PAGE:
Little attention was paid to the various coalitions that make up the Republican Party other than to bash on the Freedom Caucus and grassroots groups as obstructionists.

The Democrats were almost completely ignored on the issue. Why ask them what they think when they’re not even engaged? Such was certainly true for the Democrats’ most loyal supporters, African-Americans, though President Trump did meet with the Congressional Black Caucus last week.

As would be expected, nothing much came from the meeting other than some smiles, photos and promises to continue the dialogue.

There’s one way Trump could improve his and the Republicans’ standing with black Americans and it has nothing to do with meeting with the CBC.

Ed Rogers wrote in the Washington Post, “[L]et’s remember that the CBC isn’t interested in working with Republicans, let alone Trump. It has sworn to resist him at all costs and paint the GOP as villains. Trump shouldn’t stick to the same old, same old. He has the unique opportunity to go around the exhausted CBC leadership and speak directly to people. A few young, ambitious African Americans might just be willing to listen to the president if he told them that the best thing they could do for themselves, their families and their neighborhoods would be to try to get rich — and that he wants to help.

“It’s a simple message, and Trump doesn’t need to have all the answers from the get-go. In starting a conversation, all the president needs to do is be credible in saying that he wants young African Americans to have a chance and that he will try to reshuffle the deck so that those who want to get rich have a better shot today than they ever would have previously.”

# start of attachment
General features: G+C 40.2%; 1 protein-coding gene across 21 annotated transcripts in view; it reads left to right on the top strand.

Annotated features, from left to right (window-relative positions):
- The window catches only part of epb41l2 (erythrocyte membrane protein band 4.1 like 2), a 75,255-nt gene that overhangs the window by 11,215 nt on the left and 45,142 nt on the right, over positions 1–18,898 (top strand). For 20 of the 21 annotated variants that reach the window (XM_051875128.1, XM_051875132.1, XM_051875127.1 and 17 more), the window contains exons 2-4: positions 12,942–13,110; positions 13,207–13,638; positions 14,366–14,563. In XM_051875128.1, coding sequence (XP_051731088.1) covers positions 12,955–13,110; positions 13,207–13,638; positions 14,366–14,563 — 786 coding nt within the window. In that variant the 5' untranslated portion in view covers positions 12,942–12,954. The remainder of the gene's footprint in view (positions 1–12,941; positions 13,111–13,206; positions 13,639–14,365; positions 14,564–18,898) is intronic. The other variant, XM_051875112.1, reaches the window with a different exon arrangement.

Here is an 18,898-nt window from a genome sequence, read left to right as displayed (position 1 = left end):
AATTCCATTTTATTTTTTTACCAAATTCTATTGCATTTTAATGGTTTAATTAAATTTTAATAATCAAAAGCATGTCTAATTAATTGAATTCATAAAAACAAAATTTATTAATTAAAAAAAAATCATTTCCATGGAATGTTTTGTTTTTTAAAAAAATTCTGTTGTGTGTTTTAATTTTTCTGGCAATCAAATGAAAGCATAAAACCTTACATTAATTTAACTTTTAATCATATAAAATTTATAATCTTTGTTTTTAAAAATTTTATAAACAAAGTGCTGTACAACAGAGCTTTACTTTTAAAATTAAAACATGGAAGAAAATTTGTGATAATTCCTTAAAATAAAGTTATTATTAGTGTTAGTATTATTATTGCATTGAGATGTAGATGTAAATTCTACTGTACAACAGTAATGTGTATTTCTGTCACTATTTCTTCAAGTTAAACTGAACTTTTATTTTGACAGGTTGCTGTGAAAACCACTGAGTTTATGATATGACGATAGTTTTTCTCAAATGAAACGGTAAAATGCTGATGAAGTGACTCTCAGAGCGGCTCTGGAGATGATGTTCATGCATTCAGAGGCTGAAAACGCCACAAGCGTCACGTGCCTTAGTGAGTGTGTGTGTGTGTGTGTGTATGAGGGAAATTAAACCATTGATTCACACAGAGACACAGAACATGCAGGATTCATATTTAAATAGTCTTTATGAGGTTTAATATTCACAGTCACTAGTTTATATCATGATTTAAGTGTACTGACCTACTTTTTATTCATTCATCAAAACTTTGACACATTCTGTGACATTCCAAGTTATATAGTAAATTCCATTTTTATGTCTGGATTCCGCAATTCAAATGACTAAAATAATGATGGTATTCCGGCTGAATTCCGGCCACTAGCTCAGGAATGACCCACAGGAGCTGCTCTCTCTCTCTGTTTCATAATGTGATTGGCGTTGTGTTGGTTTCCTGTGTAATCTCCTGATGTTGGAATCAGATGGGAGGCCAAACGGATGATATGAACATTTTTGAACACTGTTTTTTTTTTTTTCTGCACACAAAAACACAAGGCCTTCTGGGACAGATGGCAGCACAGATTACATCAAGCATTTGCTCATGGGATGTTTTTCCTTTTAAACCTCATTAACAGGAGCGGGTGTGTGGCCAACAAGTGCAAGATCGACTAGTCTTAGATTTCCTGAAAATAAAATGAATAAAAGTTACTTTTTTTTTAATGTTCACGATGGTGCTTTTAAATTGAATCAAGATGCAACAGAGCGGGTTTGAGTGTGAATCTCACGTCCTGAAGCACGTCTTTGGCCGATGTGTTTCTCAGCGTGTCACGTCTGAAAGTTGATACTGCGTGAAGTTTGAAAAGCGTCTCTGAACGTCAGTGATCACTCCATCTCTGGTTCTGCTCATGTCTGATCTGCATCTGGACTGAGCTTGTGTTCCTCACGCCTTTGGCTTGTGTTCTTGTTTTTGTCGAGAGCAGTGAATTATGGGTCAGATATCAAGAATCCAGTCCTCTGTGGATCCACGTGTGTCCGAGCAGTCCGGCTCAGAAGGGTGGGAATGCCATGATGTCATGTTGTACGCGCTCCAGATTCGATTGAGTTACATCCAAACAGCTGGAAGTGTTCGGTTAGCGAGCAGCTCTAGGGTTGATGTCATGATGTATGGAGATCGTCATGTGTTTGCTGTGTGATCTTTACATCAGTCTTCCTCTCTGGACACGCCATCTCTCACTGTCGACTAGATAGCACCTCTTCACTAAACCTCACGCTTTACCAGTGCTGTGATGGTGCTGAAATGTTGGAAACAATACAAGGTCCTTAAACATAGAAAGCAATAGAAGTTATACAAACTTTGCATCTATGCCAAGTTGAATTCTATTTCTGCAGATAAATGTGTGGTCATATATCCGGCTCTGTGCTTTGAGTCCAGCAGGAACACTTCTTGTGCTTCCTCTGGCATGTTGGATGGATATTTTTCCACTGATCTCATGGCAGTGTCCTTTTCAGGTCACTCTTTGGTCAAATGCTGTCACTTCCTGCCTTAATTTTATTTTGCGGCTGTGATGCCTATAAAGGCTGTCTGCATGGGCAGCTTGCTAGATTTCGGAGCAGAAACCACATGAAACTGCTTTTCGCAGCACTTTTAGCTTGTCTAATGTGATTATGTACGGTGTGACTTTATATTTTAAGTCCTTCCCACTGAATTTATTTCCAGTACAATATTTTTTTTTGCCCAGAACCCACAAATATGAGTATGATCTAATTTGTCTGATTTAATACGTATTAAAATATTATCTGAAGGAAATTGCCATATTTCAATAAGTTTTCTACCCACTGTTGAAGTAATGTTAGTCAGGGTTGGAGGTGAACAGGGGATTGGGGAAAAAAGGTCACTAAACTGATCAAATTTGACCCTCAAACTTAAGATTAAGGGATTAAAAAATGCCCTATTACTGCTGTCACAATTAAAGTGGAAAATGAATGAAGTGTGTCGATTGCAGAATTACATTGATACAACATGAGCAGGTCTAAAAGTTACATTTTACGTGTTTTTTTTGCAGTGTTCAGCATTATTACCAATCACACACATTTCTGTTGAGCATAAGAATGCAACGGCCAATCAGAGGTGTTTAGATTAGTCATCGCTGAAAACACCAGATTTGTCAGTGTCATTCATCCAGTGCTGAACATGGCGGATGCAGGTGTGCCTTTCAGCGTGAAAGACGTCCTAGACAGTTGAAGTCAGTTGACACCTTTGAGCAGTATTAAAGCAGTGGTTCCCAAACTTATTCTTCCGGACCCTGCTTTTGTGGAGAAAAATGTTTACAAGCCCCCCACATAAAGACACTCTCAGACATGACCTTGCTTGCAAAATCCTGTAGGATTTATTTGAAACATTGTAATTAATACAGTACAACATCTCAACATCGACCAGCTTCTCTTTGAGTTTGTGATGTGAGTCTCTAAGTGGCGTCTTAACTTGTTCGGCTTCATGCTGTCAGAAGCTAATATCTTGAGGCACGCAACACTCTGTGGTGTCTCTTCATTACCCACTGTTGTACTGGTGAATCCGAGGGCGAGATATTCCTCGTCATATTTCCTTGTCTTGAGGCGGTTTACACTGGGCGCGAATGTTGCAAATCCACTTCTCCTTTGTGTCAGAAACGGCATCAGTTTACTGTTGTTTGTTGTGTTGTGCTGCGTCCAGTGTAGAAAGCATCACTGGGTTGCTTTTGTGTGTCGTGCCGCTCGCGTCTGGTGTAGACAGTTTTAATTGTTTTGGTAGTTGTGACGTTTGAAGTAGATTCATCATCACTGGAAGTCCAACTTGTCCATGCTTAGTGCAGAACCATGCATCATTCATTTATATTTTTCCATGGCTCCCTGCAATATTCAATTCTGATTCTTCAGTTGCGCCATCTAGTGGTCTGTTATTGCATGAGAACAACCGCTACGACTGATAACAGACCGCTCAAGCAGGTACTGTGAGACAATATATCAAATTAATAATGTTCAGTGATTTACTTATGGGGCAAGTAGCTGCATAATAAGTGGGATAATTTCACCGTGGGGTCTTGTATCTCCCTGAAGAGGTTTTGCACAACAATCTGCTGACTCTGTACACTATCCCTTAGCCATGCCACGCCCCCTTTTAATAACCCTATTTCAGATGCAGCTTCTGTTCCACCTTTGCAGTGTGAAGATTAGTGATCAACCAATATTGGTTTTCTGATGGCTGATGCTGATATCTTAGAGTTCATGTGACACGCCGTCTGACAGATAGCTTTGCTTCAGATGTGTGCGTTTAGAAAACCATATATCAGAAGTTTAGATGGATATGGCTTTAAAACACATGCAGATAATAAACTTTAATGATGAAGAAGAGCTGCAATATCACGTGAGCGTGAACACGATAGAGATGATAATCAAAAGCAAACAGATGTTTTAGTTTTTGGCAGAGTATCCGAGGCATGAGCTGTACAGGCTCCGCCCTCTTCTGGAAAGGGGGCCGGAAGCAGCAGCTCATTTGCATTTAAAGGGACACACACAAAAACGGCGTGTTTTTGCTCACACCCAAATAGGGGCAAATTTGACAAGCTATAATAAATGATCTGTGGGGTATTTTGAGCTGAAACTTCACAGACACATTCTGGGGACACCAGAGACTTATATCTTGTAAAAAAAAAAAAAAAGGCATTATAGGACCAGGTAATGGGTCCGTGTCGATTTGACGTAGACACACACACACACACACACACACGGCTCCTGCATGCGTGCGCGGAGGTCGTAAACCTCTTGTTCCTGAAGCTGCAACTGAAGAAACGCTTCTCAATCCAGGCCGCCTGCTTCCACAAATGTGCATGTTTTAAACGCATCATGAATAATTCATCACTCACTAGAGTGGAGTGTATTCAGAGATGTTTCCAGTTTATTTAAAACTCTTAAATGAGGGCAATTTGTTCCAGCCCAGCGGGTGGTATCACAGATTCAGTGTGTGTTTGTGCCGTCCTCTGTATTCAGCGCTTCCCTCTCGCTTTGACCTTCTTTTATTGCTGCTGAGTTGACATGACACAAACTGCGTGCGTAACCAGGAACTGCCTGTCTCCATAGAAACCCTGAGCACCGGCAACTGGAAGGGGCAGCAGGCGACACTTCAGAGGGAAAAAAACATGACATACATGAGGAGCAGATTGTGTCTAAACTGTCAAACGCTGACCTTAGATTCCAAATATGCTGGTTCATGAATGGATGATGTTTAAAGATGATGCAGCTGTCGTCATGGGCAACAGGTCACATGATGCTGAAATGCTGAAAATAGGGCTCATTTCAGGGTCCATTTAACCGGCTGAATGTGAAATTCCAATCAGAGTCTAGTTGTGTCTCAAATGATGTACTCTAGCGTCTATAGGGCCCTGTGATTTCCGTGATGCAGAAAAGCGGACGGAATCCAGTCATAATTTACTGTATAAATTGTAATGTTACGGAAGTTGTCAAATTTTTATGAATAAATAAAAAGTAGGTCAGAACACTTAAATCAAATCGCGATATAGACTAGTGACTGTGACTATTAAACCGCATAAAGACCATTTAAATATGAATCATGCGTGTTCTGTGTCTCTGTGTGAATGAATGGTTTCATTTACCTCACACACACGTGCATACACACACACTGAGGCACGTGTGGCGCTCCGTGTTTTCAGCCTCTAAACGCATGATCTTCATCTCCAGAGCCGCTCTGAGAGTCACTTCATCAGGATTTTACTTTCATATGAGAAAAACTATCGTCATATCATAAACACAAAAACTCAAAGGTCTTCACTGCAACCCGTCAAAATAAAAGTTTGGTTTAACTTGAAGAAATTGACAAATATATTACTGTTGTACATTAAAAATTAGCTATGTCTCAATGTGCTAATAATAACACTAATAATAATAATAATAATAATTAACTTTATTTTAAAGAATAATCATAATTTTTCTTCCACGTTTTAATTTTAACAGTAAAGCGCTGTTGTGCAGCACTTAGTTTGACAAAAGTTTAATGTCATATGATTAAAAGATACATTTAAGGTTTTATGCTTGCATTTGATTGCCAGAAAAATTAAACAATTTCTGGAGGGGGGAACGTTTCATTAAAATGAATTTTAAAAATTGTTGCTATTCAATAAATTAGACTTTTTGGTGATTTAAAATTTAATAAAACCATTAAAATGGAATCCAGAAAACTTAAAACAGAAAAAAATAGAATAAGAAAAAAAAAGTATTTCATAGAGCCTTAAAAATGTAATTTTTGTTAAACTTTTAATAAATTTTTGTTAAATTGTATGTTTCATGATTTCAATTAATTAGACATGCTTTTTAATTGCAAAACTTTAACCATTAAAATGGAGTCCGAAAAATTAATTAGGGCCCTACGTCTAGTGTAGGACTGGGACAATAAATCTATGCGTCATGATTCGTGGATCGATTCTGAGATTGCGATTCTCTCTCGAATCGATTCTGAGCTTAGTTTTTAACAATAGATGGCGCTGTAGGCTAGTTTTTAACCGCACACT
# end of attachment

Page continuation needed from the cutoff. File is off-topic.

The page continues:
Rogers is a Republican – and white – so I’m sure black Democrats would say he doesn’t have a clue as to what he’s talking about.

Trump has always shown a willingness to talk about subjects many Republicans instinctively shy away from. Trump’s meeting with the CBC is yet another topic the press underreported last week. To his credit Trump seems to enjoy meeting with political friends and foes alike, having generated headlines during the transition by sitting down with people like football legend Jim Brown, Al Gore and leftist enviro-actor Leonardo DiCaprio.

None of them were supporters; it didn’t matter.

In the larger scheme of things Rogers is right about Trump and African-Americans, even if his suggestion of going to inner cities and asking people if they’d like to get rich isn’t likely to persuade many people. Trump can accomplish a lot by working with businesses to improve work prospects in blighted areas and making progress on school choice for the economically challenged.

It will get peoples’ attention when their lives get better. None of these things the Congressional Black Caucus is likely to help with. They’re Nancy Pelosi’s base of support.

Trump has the chance to be a transformational president just by engaging traditional Democrat constituencies and bringing alternatives to those who are inclined to listen.

Only then will the cycle of Democrat dependency end for America’s cities.